With the number of road races on pace for an all-time high, city officials will consider new steps to move the events away from center-city neighborhoods where people complain about street closures and traffic hassles.
One option could be to impose tighter limits on races in downtown and along Hillsborough Street. The city may encourage, or perhaps require, race organizers to use less populated areas such as the streets around PNC Arena and N.C. State University’s Centennial Campus.
“When people come to us with requests, we need to start moving them to other parts of the city where tying up traffic won’t be a problem – places where there’s not a bunch of people on a Saturday morning,” said City Councilwoman Mary-Ann Baldwin.
It’s not a new challenge. The council’s law and public safety committee, led by Baldwin, will take up the issue in late January, marking the fifth time in the past three years that the committee has reviewed road race procedures.
The latest review comes as Raleigh wraps up a record-setting year. The city is on pace for 71 road races, double the number from four years ago. Of those, 36 passed through all or parts of downtown and Hillsborough Street.
Raleigh could host more than 75 races in 2013, based on early projections. Plans for a high-profile marathon in 2014 helped spark the latest round of discussion.
The nationally popular Rock ’n’ Roll Marathon will make its debut in Raleigh in April 2014 – good news for tourism boosters but a potential hassle for neighbors who may have to contend with multiple races planned on the same day. Held in two-dozen cities around the world, the Rock n’ Roll event includes rock bands playing at various points along the course.
“We need to evaluate the timing of this race, as well as look at how we’re going to address future road races in the city,” said Councilman Thomas Crowder, who asked for the review.
Why the increase?
With names like Jingle Bell 5K, Run Green 5K and Monster Dash, road races have sprung up in association with a long list of occasions and causes.
Jim Young runs a company that handles registration and timing for dozens of road races each year, including an annual autism awareness run and the Jingle Bell event. The trend is pretty simple. If you want to get people involved in a cause, you put on a road race, Young said.
“Back in the old days, we tried to bring in top runners and make it a sporting event,” he said. “Now it’s a fundraiser. More people are participating. There are very few competitive races left.”
Young said Raleigh has been a hospitable place for road races, even as other cities have imposed restrictions.
A few years ago, for example, the city dropped a requirement for races to pay workmen’s compensation insurance to cover off-duty police officers who staff the courses. The cost could add as much as $1,500 to the cost of an event.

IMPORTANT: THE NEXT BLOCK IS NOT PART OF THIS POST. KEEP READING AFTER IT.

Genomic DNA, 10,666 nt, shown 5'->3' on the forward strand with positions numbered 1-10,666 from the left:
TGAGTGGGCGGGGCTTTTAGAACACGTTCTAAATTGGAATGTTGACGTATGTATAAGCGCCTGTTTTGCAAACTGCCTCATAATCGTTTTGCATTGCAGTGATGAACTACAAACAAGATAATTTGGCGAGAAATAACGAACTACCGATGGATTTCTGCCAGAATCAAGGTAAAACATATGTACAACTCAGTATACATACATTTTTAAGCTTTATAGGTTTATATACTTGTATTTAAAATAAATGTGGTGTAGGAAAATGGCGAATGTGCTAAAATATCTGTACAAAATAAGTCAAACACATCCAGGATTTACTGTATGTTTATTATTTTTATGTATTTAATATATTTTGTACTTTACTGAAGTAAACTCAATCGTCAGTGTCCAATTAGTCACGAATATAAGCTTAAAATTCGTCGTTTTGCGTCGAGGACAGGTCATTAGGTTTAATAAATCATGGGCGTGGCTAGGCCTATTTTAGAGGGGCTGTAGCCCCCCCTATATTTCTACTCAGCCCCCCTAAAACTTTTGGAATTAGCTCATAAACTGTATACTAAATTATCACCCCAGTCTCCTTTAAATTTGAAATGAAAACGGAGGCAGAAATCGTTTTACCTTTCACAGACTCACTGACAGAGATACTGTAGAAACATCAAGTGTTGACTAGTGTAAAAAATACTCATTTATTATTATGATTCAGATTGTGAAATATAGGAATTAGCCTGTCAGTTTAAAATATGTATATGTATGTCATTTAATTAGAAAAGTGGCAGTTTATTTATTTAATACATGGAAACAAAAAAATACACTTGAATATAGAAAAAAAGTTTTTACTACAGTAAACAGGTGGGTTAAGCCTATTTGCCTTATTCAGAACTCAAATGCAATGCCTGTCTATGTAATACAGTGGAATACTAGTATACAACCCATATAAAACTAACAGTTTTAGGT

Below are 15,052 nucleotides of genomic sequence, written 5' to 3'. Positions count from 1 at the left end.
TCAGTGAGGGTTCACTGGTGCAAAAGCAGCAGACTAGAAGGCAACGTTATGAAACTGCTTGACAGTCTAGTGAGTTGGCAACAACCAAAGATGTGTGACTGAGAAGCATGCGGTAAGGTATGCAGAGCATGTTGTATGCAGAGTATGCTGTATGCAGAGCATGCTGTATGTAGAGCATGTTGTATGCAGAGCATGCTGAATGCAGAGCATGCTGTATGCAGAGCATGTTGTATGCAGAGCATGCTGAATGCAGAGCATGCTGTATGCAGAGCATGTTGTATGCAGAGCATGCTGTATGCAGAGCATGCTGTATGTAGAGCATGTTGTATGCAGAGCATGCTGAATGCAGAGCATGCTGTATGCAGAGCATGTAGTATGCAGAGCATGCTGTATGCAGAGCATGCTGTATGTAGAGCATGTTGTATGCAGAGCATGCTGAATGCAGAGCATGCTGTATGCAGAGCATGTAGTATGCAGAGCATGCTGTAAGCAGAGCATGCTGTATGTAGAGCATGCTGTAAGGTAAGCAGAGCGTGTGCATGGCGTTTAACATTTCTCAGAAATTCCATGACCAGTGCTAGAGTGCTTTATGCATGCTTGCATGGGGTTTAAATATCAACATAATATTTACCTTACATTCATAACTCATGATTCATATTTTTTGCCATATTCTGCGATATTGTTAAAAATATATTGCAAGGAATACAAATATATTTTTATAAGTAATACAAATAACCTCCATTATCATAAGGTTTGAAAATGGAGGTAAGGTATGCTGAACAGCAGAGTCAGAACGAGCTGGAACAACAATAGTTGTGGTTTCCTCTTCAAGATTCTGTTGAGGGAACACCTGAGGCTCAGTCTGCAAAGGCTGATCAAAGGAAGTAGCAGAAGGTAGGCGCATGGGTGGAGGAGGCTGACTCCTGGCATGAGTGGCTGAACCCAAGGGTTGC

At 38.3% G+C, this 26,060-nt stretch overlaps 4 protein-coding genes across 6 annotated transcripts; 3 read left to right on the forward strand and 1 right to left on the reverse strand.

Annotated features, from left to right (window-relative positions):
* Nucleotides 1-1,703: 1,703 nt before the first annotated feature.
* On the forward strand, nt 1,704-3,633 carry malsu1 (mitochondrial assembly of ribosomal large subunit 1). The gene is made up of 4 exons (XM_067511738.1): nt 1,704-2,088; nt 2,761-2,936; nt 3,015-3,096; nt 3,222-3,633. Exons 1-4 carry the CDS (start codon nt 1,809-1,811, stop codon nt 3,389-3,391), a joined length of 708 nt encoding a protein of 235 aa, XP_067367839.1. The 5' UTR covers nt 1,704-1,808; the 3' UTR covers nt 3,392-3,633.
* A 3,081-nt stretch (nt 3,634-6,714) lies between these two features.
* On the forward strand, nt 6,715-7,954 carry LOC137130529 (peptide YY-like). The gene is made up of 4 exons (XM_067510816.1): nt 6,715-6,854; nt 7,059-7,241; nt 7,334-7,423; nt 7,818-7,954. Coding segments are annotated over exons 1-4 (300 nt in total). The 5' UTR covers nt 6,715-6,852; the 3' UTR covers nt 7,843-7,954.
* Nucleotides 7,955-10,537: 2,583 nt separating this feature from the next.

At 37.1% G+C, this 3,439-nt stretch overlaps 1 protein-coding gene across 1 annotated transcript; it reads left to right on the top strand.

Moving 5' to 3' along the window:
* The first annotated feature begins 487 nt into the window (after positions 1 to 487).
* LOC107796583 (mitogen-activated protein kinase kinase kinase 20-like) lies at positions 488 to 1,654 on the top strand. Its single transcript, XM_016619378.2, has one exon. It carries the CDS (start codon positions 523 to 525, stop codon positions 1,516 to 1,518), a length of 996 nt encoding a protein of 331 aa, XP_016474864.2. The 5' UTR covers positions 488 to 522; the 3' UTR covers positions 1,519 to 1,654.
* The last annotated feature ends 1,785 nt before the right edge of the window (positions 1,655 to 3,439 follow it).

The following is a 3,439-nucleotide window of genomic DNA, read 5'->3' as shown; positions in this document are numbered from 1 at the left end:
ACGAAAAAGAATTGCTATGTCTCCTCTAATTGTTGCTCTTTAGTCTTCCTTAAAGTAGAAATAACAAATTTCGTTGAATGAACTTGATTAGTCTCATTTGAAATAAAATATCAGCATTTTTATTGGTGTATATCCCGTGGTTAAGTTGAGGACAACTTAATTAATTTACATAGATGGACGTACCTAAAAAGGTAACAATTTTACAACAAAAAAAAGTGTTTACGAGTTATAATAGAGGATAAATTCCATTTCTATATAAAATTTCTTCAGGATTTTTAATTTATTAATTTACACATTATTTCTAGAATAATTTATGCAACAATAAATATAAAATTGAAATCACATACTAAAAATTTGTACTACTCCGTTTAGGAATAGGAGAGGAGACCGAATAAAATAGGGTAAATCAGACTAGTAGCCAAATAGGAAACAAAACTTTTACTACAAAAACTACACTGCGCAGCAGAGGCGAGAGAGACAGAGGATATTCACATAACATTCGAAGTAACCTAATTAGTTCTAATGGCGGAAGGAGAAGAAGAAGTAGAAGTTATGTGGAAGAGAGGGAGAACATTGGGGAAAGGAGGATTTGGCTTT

“Used to be, you couldn’t have two races in Raleigh on the same day,” Young said. “Now the rule is, you can’t have two races in the same neighborhood at the same time. Raleigh has been good to road races.”
But the races have become a source of frustration for many neighbors.
Three years ago, the city was flooded with complaints following the Krispy Kreme Challenge, which caused major traffic blockages near the Pilot Mill, Seaboard and Mordecai neighborhoods just north of downtown.
Soon after, Raleigh officials devised a system to better notify residents and businesses of upcoming street closures. The city also began requiring streets to remain at least partially open during races. A special events coordinator in the police department now works with race organizers to root out potential conflicts.
But the problems haven’t gone away.
This year, a Sunday morning race held by the SPCA near Cameron Village made it difficult for church members to reach worship services. In 2013, the race will be moved to 8 a.m. to avoid disrupting churches.
Like other center-city neighborhoods, Mordecai has been a popular spot for road races. But that’s changing as the city and race organizers seek locations with less potential for neighborhood resistance.
Rebekah Weber, a research scientist who lives in Mordecai, says opposition often comes from a few residents who dislike the disruptions. Others see the events as showcases for their communities. Weber runs in 20 races each year.
“I like to show off our neighborhood,” Weber said. “Out by the PNC Arena, I wouldn’t do that race because it sounds like a pretty boring course. I’m less likely to do a race if it’s running around a parking lot.”